Gilbert F. White
hear about congressmen or politicians reading this kind of book, or is it
mainly limited to an academic audience?
A: I never had any indication of politicians looking at it. Most of the response
I had was from people within the agencies or from a few academicians who
came across it. In fact, it was some of them that publicized the book rather
than my having undertaken to do so.
Q: Was the book used at all during the drafting of various reports by the first
A: Oh, yes, certainly the ideas were incorporated.
Q: The first Hoover Commission, as I recall, came up with a recommendation
to get the Corps of Engineers out of civil works. What did you think about
A: At the time I felt that if Hoover had been strong enough to bring about a
genuine national water resources agency in which he incorporated the Corps
and Bureau of Reclamation, it would have been a desirable move. Several of
us had dinner one night with President Hoover and he recalled his early
experiences with the Corps of Engineers. He was rather hostile to it. And
he said he was prepared to get the Corps out of the water business. My
feeling was if he could get the Corps out of the water business and the Bureau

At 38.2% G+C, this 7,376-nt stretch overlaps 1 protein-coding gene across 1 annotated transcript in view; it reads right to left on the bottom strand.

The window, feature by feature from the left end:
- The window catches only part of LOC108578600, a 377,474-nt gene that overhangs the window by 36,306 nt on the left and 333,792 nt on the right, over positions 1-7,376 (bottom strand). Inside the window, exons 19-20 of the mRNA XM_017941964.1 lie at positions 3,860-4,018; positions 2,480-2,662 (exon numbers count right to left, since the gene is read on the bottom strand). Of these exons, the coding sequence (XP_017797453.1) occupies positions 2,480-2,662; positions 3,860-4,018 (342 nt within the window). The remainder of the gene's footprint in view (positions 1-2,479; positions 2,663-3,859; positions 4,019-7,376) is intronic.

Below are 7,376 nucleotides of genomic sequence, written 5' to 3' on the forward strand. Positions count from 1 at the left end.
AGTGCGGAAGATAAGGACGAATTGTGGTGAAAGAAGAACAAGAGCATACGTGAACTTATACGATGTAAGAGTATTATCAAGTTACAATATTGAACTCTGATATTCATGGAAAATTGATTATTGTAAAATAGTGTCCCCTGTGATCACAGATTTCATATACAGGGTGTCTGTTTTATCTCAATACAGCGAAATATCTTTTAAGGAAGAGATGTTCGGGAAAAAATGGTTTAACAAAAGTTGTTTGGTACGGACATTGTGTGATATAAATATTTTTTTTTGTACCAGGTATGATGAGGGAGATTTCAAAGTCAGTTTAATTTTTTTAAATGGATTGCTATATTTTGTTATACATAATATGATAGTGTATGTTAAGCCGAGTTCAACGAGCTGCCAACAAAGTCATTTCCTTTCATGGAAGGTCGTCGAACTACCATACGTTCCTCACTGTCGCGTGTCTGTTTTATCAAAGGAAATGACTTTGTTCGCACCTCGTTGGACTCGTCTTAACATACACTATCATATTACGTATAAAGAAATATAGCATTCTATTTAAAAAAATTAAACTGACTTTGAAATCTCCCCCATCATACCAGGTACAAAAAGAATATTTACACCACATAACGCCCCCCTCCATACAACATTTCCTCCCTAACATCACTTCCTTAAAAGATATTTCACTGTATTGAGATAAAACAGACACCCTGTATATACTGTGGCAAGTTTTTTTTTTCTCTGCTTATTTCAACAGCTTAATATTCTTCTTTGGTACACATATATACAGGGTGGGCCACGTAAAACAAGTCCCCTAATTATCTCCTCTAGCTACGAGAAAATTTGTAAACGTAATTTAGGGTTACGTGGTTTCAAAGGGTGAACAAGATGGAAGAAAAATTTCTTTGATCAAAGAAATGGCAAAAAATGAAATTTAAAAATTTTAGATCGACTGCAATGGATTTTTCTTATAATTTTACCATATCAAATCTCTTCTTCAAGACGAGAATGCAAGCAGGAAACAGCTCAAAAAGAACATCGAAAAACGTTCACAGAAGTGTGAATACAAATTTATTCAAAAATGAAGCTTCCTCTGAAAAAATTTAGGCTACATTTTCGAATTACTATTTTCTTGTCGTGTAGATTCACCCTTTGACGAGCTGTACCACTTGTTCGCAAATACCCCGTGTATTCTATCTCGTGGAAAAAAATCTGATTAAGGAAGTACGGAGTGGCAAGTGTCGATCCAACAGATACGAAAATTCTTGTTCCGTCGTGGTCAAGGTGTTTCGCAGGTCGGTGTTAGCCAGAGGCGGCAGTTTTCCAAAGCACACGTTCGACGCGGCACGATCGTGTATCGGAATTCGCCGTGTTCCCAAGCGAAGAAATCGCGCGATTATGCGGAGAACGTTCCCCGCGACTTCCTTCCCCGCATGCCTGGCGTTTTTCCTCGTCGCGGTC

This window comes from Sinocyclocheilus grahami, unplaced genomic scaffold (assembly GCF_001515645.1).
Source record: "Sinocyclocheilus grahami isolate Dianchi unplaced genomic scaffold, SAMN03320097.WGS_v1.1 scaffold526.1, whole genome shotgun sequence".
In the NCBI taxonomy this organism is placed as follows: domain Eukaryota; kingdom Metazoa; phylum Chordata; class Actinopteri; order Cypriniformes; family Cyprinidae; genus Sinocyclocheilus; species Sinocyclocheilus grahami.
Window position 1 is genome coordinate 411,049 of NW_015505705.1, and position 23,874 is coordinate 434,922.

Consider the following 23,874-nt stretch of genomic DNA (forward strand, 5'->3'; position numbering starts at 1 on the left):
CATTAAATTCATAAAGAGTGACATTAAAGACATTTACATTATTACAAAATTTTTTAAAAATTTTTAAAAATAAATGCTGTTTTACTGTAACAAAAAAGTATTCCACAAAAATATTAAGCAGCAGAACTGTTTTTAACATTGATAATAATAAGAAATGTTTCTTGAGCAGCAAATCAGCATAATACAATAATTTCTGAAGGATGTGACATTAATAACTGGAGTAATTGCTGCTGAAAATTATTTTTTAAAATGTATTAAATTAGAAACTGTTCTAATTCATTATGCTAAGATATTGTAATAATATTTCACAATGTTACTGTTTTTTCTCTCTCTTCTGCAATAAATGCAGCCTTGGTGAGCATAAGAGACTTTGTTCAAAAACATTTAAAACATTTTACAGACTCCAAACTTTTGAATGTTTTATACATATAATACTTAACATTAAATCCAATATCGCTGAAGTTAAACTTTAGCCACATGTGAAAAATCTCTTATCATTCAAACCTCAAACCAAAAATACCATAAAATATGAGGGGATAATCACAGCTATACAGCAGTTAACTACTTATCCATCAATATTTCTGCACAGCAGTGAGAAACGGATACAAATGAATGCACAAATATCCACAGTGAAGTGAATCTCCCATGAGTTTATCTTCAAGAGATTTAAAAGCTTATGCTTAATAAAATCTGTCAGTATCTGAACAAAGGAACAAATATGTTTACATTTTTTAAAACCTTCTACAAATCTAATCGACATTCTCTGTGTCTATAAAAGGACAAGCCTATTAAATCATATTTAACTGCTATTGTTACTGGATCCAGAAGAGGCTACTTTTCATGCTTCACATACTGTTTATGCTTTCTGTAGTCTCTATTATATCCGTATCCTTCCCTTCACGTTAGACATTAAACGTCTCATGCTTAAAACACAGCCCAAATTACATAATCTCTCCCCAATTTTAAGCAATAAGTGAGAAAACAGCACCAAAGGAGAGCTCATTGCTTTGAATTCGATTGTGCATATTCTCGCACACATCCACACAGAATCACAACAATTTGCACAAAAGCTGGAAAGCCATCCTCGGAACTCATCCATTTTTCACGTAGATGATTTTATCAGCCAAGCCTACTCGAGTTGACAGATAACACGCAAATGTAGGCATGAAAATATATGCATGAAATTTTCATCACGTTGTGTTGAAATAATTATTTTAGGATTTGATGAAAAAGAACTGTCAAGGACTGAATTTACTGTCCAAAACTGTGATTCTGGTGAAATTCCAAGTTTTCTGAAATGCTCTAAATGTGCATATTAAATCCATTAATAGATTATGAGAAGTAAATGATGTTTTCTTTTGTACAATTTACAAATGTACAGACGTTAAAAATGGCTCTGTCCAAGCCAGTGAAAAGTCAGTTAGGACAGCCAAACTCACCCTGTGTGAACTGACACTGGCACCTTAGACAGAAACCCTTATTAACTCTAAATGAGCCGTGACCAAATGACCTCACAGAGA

of Reclamation out of its similar more narrowed channel, and lead to
development of a genuine national water management agency, this would be
highly desirable. He never was able to do that. Lacking that, my view was
make the best you can out of two agencies that are both deeply rooted in
communities and political power structures of the United States and try to help
them do the best they can without an administrative change.
Q: And so we then get into the preparation of what was to be called the Green
Book, and then there's BOB Circular A-47. Were you involved with those
A: Yes, but in a rather peripheral way. I was involved in trying to get them
started, and I suggested some of the people who worked on them at the time,
such as Ed Ackerman, who left his post as assistant general manager of the